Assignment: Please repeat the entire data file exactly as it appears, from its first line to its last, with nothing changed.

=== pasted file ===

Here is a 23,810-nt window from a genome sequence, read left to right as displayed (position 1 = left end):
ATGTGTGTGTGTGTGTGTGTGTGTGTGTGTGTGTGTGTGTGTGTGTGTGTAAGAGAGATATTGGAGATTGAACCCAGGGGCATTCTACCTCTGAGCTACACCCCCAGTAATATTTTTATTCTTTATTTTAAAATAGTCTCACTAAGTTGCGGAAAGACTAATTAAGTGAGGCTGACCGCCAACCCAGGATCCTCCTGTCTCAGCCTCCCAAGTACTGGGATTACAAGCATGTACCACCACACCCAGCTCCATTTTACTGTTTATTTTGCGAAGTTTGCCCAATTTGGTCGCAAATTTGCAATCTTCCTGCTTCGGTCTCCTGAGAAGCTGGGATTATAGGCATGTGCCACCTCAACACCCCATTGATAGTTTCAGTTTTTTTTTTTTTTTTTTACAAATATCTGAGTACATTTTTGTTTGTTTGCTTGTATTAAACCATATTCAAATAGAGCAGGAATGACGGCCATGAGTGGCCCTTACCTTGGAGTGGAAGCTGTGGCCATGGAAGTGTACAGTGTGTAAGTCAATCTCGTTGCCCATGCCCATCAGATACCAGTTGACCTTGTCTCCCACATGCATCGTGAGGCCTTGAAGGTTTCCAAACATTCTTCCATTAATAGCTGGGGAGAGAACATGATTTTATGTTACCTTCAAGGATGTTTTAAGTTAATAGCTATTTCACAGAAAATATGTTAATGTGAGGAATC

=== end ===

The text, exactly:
Here is a 23,810-nt window from a genome sequence, read left to right as displayed (position 1 = left end):
ATGTGTGTGTGTGTGTGTGTGTGTGTGTGTGTGTGTGTGTGTGTGTGTGTAAGAGAGATATTGGAGATTGAACCCAGGGGCATTCTACCTCTGAGCTACACCCCCAGTAATATTTTTATTCTTTATTTTAAAATAGTCTCACTAAGTTGCGGAAAGACTAATTAAGTGAGGCTGACCGCCAACCCAGGATCCTCCTGTCTCAGCCTCCCAAGTACTGGGATTACAAGCATGTACCACCACACCCAGCTCCATTTTACTGTTTATTTTGCGAAGTTTGCCCAATTTGGTCGCAAATTTGCAATCTTCCTGCTTCGGTCTCCTGAGAAGCTGGGATTATAGGCATGTGCCACCTCAACACCCCATTGATAGTTTCAGTTTTTTTTTTTTTTTTTTACAAATATCTGAGTACATTTTTGTTTGTTTGCTTGTATTAAACCATATTCAAATAGAGCAGGAATGACGGCCATGAGTGGCCCTTACCTTGGAGTGGAAGCTGTGGCCATGGAAGTGTACAGTGTGTAAGTCAATCTCGTTGCCCATGCCCATCAGATACCAGTTGACCTTGTCTCCCACATGCATCGTGAGGCCTTGAAGGTTTCCAAACATTCTTCCATTAATAGCTGGGGAGAGAACATGATTTTATGTTACCTTCAAGGATGTTTTAAGTTAATAGCTATTTCACAGAAAATATGTTAATGTGAGGAATC